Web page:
"All of us do not have equal talent, but all of us should have equal opportunity to develop our own talent," said US president John Kennedy.
The No 1 priority of educational reform should be decentralised authority, with a bottom-up approach committed to ensuring that all children can access high-quality public education regardless of race, ethnicity, gender, background, birthplace or socio-economic status. A common set of international standards – the Common Core – should be consistently adapted, adopted and applied, setting a high bar of mutually acceptable expectations and academic benchmarks for all provinces. This way they could measure performance and productivity so as to determine whether students (and teachers) are meeting them. To make Thailand more globally competitive, while offering a common denominator in public education to objectively assess what kinds of skills, knowledge, abilities and creative thinking capabilities are realistically needed, the nation must spell out what students everywhere should be expected to know and be able to do to meet life’s fast-changing challenges. Highly skilled workers with information-technology expertise are in demand to fill increasingly complex occupational requirements and labour-market shortages.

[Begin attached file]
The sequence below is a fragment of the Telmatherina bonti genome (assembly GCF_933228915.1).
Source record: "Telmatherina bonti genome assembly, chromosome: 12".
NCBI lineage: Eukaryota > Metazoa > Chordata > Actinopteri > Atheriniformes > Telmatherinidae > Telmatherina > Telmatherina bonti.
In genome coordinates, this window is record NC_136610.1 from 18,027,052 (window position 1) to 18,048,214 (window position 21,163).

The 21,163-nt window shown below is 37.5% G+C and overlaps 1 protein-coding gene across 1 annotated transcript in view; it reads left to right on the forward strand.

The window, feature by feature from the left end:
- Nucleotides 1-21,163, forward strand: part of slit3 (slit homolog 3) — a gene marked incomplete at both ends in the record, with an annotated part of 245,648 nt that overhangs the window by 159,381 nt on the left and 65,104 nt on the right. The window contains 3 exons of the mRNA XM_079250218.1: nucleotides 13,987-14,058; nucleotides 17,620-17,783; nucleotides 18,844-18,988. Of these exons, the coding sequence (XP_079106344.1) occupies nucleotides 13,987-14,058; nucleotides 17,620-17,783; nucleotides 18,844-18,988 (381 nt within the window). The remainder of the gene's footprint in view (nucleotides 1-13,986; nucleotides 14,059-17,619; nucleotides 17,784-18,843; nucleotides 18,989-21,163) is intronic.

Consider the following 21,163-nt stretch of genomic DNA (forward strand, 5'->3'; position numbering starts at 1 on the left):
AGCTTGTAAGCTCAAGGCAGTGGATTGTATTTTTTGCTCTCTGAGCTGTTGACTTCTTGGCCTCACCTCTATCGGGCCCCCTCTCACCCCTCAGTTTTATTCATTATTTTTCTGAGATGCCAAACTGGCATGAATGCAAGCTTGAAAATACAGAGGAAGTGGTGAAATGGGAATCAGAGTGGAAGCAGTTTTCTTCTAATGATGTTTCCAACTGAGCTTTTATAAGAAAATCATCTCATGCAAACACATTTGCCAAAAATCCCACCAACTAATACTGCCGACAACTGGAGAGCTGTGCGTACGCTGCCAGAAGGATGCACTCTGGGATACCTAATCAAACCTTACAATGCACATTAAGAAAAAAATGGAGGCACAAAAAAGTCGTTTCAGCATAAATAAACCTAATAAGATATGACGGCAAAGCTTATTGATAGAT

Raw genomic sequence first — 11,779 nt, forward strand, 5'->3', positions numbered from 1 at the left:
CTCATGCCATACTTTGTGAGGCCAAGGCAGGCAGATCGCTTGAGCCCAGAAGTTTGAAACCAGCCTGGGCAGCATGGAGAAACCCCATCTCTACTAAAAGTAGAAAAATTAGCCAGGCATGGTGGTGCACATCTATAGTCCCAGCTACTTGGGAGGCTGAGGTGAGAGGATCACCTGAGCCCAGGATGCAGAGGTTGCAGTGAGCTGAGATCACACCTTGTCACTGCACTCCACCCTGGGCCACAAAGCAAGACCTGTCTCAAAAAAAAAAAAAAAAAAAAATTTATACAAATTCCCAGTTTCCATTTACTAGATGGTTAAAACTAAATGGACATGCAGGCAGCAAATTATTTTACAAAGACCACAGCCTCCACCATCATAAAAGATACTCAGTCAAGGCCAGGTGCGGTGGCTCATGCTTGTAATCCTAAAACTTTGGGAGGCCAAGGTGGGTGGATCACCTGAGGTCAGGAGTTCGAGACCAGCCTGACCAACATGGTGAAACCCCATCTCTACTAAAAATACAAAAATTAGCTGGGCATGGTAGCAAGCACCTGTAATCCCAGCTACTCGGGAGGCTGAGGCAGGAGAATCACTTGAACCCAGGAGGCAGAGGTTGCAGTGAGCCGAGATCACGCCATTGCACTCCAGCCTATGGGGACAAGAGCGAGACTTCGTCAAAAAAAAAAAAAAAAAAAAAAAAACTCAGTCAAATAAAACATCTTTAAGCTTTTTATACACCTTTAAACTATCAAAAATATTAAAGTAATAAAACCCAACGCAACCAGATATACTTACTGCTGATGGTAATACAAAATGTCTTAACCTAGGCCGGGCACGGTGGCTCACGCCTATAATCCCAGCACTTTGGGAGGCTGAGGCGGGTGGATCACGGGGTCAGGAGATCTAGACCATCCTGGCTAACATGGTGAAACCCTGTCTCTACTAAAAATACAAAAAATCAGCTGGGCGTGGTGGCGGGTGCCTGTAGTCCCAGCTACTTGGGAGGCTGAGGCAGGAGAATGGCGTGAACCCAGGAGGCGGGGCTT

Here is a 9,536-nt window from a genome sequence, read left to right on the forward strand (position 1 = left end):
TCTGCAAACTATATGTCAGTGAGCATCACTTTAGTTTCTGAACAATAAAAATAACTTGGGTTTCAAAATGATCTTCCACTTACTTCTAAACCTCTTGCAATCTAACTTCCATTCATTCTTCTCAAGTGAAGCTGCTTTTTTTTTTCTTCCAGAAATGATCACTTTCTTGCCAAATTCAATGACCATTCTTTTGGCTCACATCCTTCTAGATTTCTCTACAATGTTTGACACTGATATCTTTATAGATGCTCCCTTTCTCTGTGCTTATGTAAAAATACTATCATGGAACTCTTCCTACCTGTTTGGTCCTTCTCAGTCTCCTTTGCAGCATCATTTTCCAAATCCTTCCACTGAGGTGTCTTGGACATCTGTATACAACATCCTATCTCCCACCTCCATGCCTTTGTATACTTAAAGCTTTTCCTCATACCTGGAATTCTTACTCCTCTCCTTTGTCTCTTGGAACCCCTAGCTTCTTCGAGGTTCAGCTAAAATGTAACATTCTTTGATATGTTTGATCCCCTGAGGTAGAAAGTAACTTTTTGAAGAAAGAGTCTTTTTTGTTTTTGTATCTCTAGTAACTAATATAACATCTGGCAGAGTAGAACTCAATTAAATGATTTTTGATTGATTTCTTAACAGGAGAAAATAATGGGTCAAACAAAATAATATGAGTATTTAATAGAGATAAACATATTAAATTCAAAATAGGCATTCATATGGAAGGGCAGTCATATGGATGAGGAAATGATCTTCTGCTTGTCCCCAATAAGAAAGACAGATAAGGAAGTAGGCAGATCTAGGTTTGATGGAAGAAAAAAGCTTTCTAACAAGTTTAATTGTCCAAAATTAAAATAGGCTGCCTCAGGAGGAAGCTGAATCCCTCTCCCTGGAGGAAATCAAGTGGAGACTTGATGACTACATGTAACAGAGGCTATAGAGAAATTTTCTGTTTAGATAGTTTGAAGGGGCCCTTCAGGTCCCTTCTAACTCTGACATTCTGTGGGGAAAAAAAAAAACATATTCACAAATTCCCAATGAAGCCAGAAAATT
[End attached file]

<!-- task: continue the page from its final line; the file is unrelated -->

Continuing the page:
Meanwhile a back-to-basics approach to making reading a habit should emphasise synthetic phonics at all levels to speed up educational reform in English and Thai by underpinning and reinforcing reading, spelling and writing skills. The acquisition of basic and intermediate maths and problem-solving skills should be taught as “fun” self-access interactive lessons. The emphasis on lifelong learning should be encouraged and nurtured, featuring skills applicable to the job market plus different skill-sets and interests to motivate individual learning styles.
“A substandard education will always result in a substandard nation,” warned US education specialist Aubrey Priest.
No Holds Bard Charles Frederickson